Sleeps With Monsters: Peculiar Heroines

A new column over at Tor.com, that I am behind in telling you about:

 

At this time of year, perhaps we should talk about award lists and award winners—but really, I’d rather talk about the entertaining stuff that hasn’t made it onto the award lists. Like Sarah Kuhn’s Heroine Complex and its sequel, Heroine Worship. I missed Heroine Complex when it came out last year, but I’m glad to have been able to catch up on these two unique entries in the superhero(ine) subgenre. Well, unique as far as I can tell: there aren’t that many superhero stories that star Asian-American women and mix soap opera, action, and comedy.

THE HALF-DROWNED KING by Linnea Hartsuyker

Reviewed over at Tor.com:

The Half-Drowned King is historical fiction, set in Norway during the early years—and early campaigns—of Harald Fair-hair, whom later history remembers as the first king of Norway. (Much of Harald’s life and reign is contested historical territory: there are no contemporary or near-contemporary accounts of his life.) Hartsuyker chooses not to focus on Harald himself, but instead on two siblings from a coastal farm, Ragnvald Eysteinsson and his sister Svanhild.

ARABELLA AND THE BATTLE OF VENUS by David D. Levine

Reviewed over at Tor.com:

Arabella and the Battle of Venus leaves me feeling rather bombarded by the way it foregrounds its particular racisms without ever really showing the world from marginalised people’s points of view. For some people, this won’t be a barrier to their enjoyment of the novel. For me, it took all the joy out of reading about airships in space. As far as I’m concerned, Robyn Bennis’ The Guns Above does airships, capers, and 19th-century-esque warfare much better.

 

LUNA: WOLF MOON by Ian McDonald

Reviewed over at Strange Horizons:

In some ways, Wolf Moon feels more like a sprawling family saga than the tightly intricate political/corporate/criminal thriller that was New Moon. Here there is no instigating event, like the assassination attempt in New Moon, that unfolds into an escalating series of crises. Rather, Wolf Moon deals with disintegration and with consequences: the disintegration first of the Corta family and the consequences of their fall from power, the disintegration of the Mackenzie family into warring factions, after an act of malice destroys their main family holding just like they destroyed the Cortas’ family seat, and the disintegration of all the old norms and certainties on the moon.

 

My Worldcon75 schedule

Non-binary Representation in Fiction

Thursday 11:00 – 12:00, 101c (Messukeskus)

Non-binary characters have begun to appear more frequently in both literature and media, such as Steven Universe, Eth’s Skin, and Lidia Yuknavitch’s Book of Joan. The panel discusses the good and the bad non-binary representation in recent and not so recent fiction.

Nick Hubble (M), Emma Humphries, D Franklin, Nino Cipri, Liz Bourke.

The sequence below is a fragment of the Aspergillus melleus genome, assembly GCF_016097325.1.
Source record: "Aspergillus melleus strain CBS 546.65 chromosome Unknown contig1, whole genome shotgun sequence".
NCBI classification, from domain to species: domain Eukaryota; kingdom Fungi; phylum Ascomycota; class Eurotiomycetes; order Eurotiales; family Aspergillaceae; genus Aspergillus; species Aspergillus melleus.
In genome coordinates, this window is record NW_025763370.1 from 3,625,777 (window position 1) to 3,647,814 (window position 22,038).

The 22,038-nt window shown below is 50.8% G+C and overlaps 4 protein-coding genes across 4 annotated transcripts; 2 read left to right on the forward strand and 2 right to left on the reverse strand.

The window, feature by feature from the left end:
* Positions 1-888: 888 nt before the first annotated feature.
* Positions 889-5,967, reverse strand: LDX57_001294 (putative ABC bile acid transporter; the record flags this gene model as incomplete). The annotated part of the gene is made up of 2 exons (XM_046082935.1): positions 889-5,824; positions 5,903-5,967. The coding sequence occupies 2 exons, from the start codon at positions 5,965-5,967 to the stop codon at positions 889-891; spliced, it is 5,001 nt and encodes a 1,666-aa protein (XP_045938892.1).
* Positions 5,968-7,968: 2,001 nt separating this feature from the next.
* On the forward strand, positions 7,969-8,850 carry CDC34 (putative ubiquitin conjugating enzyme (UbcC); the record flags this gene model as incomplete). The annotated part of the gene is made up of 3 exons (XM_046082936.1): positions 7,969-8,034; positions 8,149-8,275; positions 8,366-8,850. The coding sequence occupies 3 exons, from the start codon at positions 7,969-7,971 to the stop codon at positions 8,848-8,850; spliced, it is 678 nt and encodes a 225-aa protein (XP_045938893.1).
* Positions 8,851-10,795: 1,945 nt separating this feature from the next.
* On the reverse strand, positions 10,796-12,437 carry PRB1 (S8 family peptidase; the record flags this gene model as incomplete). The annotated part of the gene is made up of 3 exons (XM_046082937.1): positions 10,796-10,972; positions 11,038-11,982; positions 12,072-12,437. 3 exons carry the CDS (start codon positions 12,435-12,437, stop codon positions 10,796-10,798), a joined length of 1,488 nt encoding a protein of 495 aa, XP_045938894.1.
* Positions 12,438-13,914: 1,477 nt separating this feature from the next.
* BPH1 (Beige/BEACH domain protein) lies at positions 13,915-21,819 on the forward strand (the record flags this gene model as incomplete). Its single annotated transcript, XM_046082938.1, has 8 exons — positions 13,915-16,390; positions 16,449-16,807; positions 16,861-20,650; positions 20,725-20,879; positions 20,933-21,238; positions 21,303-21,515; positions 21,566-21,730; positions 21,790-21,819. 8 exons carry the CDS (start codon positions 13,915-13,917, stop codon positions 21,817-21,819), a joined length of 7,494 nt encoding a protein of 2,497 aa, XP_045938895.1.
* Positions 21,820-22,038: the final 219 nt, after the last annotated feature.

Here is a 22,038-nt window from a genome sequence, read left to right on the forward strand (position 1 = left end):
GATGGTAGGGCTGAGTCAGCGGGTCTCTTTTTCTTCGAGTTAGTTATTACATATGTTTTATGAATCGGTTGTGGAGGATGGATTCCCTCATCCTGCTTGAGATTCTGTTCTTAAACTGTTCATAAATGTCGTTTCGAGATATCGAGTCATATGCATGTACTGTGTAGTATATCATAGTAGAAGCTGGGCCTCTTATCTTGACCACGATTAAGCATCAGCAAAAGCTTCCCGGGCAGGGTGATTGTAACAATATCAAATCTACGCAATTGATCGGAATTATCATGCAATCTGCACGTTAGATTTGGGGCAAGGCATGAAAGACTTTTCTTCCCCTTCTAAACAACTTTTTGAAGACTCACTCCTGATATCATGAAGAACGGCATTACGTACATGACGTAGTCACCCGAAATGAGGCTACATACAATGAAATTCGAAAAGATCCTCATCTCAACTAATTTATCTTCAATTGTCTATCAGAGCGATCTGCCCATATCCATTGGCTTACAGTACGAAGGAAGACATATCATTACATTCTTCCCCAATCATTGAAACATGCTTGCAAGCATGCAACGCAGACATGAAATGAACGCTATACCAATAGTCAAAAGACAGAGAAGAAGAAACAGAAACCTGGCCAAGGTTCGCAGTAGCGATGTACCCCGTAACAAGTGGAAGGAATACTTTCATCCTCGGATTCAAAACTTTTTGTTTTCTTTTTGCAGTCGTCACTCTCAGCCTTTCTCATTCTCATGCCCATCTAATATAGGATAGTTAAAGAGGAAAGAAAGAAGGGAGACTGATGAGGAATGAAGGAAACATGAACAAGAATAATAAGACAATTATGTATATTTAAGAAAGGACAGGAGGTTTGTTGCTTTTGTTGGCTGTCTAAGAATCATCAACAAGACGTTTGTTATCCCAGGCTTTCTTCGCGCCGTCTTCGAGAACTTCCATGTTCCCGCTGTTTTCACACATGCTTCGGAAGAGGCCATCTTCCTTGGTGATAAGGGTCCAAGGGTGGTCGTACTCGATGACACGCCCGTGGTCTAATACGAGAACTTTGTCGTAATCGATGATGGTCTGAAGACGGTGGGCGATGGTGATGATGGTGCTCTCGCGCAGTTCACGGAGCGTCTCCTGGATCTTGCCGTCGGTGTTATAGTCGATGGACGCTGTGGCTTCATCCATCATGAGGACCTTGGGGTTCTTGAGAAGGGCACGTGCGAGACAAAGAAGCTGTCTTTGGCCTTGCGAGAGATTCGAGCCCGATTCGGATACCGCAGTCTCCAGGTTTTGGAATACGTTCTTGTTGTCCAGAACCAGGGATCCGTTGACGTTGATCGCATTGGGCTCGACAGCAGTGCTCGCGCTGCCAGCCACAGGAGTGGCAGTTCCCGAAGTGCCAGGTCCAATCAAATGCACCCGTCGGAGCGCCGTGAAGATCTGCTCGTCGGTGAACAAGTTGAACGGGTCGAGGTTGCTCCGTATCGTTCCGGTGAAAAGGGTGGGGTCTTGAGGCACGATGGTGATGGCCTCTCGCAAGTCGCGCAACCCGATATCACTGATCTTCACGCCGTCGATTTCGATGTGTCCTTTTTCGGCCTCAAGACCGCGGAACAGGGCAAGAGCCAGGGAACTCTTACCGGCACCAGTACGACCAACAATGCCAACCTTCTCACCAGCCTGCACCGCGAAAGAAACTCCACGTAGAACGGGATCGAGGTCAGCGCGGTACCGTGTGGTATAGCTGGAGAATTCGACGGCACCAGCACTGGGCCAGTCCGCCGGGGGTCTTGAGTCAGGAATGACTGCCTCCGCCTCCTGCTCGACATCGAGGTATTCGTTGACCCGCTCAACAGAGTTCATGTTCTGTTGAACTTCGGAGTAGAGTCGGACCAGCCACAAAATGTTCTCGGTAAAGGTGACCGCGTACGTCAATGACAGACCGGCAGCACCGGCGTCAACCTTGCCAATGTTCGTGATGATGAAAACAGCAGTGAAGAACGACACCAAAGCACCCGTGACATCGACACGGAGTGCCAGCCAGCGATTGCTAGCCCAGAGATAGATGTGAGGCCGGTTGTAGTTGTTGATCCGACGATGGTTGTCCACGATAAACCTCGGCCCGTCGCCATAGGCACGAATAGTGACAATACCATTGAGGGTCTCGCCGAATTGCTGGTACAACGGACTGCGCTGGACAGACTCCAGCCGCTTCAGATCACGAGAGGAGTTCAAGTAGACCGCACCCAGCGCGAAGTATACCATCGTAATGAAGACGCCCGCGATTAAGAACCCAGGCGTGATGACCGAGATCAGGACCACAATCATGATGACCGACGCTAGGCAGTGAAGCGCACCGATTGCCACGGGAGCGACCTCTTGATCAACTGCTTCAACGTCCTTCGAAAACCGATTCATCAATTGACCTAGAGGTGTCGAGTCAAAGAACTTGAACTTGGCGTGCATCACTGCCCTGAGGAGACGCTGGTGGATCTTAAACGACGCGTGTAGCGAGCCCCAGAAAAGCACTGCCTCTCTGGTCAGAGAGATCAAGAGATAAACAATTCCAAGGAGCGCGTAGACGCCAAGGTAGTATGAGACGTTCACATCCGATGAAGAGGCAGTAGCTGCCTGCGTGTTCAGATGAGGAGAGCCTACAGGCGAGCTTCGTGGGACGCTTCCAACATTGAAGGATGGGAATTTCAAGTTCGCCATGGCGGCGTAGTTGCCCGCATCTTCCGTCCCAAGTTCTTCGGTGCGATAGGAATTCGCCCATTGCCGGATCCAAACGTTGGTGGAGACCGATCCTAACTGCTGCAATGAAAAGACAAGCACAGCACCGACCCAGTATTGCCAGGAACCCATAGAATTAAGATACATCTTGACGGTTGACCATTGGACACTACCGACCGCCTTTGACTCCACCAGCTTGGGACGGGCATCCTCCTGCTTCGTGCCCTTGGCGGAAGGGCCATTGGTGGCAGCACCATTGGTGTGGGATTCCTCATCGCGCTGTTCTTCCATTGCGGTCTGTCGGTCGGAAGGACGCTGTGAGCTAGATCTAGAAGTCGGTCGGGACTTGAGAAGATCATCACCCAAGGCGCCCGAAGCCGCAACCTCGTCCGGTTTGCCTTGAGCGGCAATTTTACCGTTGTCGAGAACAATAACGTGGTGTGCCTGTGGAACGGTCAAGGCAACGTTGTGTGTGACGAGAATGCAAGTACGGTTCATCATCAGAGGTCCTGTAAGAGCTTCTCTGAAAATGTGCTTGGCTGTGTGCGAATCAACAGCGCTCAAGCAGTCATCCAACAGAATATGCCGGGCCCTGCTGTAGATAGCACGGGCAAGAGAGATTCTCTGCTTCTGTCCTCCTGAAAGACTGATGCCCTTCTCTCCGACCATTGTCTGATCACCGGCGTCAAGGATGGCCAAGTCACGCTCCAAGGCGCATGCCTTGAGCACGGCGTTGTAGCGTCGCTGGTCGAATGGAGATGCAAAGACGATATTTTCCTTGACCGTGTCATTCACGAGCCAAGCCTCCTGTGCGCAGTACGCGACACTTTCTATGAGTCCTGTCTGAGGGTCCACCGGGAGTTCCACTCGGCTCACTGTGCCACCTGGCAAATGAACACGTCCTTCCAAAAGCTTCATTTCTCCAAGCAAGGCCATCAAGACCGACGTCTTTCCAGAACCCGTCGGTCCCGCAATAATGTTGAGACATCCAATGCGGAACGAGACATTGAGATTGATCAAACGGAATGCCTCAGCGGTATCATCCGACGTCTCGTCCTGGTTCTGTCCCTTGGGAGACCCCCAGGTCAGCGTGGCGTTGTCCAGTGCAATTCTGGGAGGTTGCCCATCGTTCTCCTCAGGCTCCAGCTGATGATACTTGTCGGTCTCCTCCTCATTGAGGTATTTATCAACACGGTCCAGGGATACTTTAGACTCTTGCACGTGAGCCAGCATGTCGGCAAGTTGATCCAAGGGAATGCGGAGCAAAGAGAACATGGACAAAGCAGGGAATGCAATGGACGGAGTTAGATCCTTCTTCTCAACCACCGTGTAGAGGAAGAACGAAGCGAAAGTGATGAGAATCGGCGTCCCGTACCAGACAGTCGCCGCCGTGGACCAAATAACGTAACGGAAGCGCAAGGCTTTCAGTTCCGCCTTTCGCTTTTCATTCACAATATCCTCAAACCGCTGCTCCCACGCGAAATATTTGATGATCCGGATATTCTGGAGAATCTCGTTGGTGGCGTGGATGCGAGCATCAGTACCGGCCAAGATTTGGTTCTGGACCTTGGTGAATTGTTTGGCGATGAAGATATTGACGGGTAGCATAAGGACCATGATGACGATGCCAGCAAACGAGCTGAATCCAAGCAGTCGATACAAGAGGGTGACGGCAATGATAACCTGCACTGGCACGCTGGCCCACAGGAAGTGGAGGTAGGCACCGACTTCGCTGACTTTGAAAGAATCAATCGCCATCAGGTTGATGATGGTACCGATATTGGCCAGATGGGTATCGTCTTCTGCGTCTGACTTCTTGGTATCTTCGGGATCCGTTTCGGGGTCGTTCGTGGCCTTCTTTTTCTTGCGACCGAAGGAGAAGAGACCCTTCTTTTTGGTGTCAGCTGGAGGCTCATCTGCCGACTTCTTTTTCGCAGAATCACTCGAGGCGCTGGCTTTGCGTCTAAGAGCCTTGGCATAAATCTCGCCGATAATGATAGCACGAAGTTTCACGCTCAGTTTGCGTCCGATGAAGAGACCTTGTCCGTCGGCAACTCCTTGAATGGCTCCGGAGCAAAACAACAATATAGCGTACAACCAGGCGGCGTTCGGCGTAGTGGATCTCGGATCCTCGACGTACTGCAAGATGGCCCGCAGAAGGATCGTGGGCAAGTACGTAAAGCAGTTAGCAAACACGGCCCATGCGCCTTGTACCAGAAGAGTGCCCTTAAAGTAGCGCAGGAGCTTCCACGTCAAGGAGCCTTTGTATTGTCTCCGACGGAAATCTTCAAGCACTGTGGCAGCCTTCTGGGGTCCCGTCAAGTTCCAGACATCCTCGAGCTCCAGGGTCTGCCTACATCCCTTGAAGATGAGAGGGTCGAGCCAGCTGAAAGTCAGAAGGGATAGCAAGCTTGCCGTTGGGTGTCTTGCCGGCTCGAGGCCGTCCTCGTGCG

Reviewing 101

Thursday 16:00 – 17:00, 102 (Messukeskus)

So you want to review books, movies, games, anything? Come here the experienced reviewers tell about how to get started with reviewing, whether in a blog, Youtube, podcast or anything!

Juan Sanmiguel, Soikkeli , Liz Bourke (M), John Clute, Fred Lerner

Storytelling in Dragon Age and Mass Effect

Sunday 16:00 – 17:00, 205 (Messukeskus)

Dragon Age- and Mass Effect-gameseries have memorable characters, relationships and epic world saving quests. Panelists discuss what kind of stories they tell, what benefits there are for playing them in multiple times, what kind of romances and other emotional experiences they offer and why scifi and fantasy fans should play them.

Liz Bourke, Evil Ivo, Tanja Sihvonen (M).

Sleeps With Monsters: Stolen Tomatoes and Undead Deer

A new column over at Tor.com:

Ursula Vernon’s writing is filled with compassion, weird shit, and sharply observed humour: in some ways, much of her short fiction and most of her novels as T.K. Kingfisher is reminiscent of Terry Pratchett at his best. (One could call her an American, feminist Terry Pratchett — but that would do her a disservice: Vernon is very much her own unique self as a writer and an artist.)

SLEEPING WITH MONSTERS: Learning to Read Critically

Over at Tor.com, I have a post up about my Sleeping With Monsters: Readings and Reactions in Science Fiction collection, “Learning to Read Critically:”

Learning to read critically is an interesting process. You find you can’t turn it off unless you try really hard: you’re always paying attention to what kind of work the narrative is doing, and what sort of thing it’s setting itself up to be. You learn to recognise what particular works are interested in, and the shape of the story they’re telling. In many cases, you can tell what sort of book any given volume’s going to be—good, bad, indifferent, actively offensive; whodunnit or military-focused or romance or thriller or coming of age—within the first few pages.

 

Sleeping With Monsters is available now in paperback and electronic versions from Aqueduct Press. You can buy it there or from:

The Book Depository

Amazon.co.uk

Amazon.com

And more places as I become aware of them. (There’s no listing on Barnes and Noble yet, or on Chapters for Canada.)

So far, Aqueduct Press is the only place where the ebook edition is available. But I’m pretty sure that’ll change.

Sleeps With Monsters: Older Women and TOMORROW’S KIN

A new column over at Tor.com:

Science fiction is rarely great at depicting older women: it seldom does, and when it does, rarely does it seem interested in them as women—with grown children, family issues, rich inner lives, friends and relationships both platonic and sexual—as opposed to ciphers. When I find a book that does depict an older woman well, and moreover puts her in a central role, in the narrative forefront—well, that’s a special occasion.